5 Reasons Scoliosis Treatment Fails

One of my greatest joys as a scoliosis therapist is seeing my patients get stronger, reduce their curve, and avoid surgery.  Unfortunately, though, this isn’t always the case.  With so many variables to what causes progression of the curve, sometimes we are just not successful.

There are many reasons why conservative scoliosis treatment fails.  I want to just highlight the top 5.

Top 5 Reasons Scoliosis Treatment Fails

Lack of Consistency

Probably the biggest reason I see for scoliosis treatment failing is when someone does not do the exercises consistently.  To be effective, scoliosis specific exercises need to be done at least 5 days a week.  This is the minimum.

In Younger Patients

In Adolescent Idiopathic Scoliosis, the reason for this consistency is that they are growing.  Their growth plates are active, and as the bone grows the curve does as well.  This is because the shape of the bones is changing.  Without an external force counteracting that change, such as a brace or muscle contraction, the bone continues to follow the curve.

This is also why consistency is so important with bracing. The external force of the brace pushing the curve back to midline counteracts the growth in the direction of the curve.  The result is less bony change, and less curve.

One big problem though with scoliosis specific exercise, unlike the brace, we have to consciously turn on the muscles to get them to do this…at least at first.  The idea is to teach the muscles a new movement pattern and have them do this without needing to think as much about it.  This takes many repetitions.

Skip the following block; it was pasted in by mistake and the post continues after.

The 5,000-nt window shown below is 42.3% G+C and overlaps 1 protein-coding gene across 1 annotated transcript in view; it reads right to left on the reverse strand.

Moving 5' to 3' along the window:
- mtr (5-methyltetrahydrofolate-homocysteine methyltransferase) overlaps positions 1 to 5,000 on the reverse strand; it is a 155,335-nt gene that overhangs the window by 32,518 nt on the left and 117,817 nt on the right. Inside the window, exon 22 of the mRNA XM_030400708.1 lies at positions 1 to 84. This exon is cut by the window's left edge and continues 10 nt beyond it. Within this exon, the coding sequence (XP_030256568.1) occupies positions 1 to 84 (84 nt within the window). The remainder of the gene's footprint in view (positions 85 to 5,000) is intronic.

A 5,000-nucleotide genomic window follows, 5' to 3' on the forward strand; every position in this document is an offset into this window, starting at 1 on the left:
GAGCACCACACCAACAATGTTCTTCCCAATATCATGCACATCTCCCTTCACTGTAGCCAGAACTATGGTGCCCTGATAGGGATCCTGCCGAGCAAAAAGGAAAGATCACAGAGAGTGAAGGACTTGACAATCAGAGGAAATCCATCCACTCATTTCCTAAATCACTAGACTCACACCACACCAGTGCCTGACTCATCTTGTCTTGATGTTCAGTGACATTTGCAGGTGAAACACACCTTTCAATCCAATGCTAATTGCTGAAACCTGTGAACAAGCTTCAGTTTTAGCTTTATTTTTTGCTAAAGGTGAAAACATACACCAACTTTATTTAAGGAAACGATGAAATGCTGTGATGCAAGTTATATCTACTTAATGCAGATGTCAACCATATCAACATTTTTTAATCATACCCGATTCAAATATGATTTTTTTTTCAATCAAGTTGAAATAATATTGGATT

The way I describe this with my patients is to consider a sport they love.  Let’s say Basketball.  How many free throws does it take to consistently make 90% of them?  Ask any basketball player and they will tell you it takes hundreds or thousands of shots to build that muscle memory to consistently make the free throw.  The same goes for scoliosis exercise.

In Older Patients

For patients with degenerative scoliosis, adult onset, or even pain with scoliosis after they are done growing, the reason for consistency is different.  We are still trying to develop movement patterns that don’t need as much mental attention, but this is not to counteract the growth of the bones.

Adult scoliosis patients need consistency to counteract gravity and the pressure that it puts on the spine. This pressure is put on the bones, joints, muscles, etc, and is constant.  Unless we are treating an astronaut who spends most of their time on the International Space Station, we have to deal with gravity.

Combine this with the spine degenerating or developing arthritis, and we have a similar scenario to growth in kids…but in the opposite direction. Consistency helps reduce the force that causes these curves to progress and be painful.

Some Curves Just Get Worse

This is my least favorite reason why scoliosis treatment sometimes fails.  Some curves are so progressive that no matter what we do, they continue to get worse.  The reason why they don’t respond is not totally clear, but sometimes we lose the battle.

Luckily, these types of progressive curves are not very common.  It is rare that if someone is consistent with bracing and scoliosis specific exercise, that their curve progresses significantly.